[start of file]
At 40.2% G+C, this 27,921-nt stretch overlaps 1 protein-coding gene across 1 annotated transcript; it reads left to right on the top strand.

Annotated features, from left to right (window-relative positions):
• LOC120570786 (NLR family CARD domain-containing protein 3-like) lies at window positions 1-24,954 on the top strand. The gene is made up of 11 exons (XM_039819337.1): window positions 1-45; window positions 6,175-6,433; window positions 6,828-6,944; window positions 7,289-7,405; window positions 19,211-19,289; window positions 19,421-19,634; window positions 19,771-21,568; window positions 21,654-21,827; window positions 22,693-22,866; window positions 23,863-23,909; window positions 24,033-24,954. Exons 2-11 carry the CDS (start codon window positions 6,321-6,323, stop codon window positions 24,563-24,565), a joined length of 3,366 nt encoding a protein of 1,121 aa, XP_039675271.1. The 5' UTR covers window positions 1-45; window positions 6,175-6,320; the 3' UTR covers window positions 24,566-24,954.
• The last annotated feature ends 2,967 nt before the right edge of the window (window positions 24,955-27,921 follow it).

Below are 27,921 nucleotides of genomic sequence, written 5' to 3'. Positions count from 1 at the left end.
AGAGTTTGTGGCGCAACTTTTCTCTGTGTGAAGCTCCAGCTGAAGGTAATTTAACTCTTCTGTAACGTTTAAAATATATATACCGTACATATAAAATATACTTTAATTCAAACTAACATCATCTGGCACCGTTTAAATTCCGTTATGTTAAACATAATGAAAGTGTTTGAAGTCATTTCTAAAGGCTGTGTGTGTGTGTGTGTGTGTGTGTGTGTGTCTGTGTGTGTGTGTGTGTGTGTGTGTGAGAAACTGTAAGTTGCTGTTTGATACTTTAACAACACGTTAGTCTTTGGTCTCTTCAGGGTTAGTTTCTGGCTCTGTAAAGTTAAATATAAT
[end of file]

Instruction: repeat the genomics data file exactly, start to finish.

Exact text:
At 40.2% G+C, this 27,921-nt stretch overlaps 1 protein-coding gene across 1 annotated transcript; it reads left to right on the top strand.

Annotated features, from left to right (window-relative positions):
• LOC120570786 (NLR family CARD domain-containing protein 3-like) lies at window positions 1-24,954 on the top strand. The gene is made up of 11 exons (XM_039819337.1): window positions 1-45; window positions 6,175-6,433; window positions 6,828-6,944; window positions 7,289-7,405; window positions 19,211-19,289; window positions 19,421-19,634; window positions 19,771-21,568; window positions 21,654-21,827; window positions 22,693-22,866; window positions 23,863-23,909; window positions 24,033-24,954. Exons 2-11 carry the CDS (start codon window positions 6,321-6,323, stop codon window positions 24,563-24,565), a joined length of 3,366 nt encoding a protein of 1,121 aa, XP_039675271.1. The 5' UTR covers window positions 1-45; window positions 6,175-6,320; the 3' UTR covers window positions 24,566-24,954.
• The last annotated feature ends 2,967 nt before the right edge of the window (window positions 24,955-27,921 follow it).

Below are 27,921 nucleotides of genomic sequence, written 5' to 3'. Positions count from 1 at the left end.
AGAGTTTGTGGCGCAACTTTTCTCTGTGTGAAGCTCCAGCTGAAGGTAATTTAACTCTTCTGTAACGTTTAAAATATATATACCGTACATATAAAATATACTTTAATTCAAACTAACATCATCTGGCACCGTTTAAATTCCGTTATGTTAAACATAATGAAAGTGTTTGAAGTCATTTCTAAAGGCTGTGTGTGTGTGTGTGTGTGTGTGTGTGTGTCTGTGTGTGTGTGTGTGTGTGTGTGTGAGAAACTGTAAGTTGCTGTTTGATACTTTAACAACACGTTAGTCTTTGGTCTCTTCAGGGTTAGTTTCTGGCTCTGTAAAGTTAAATATAAT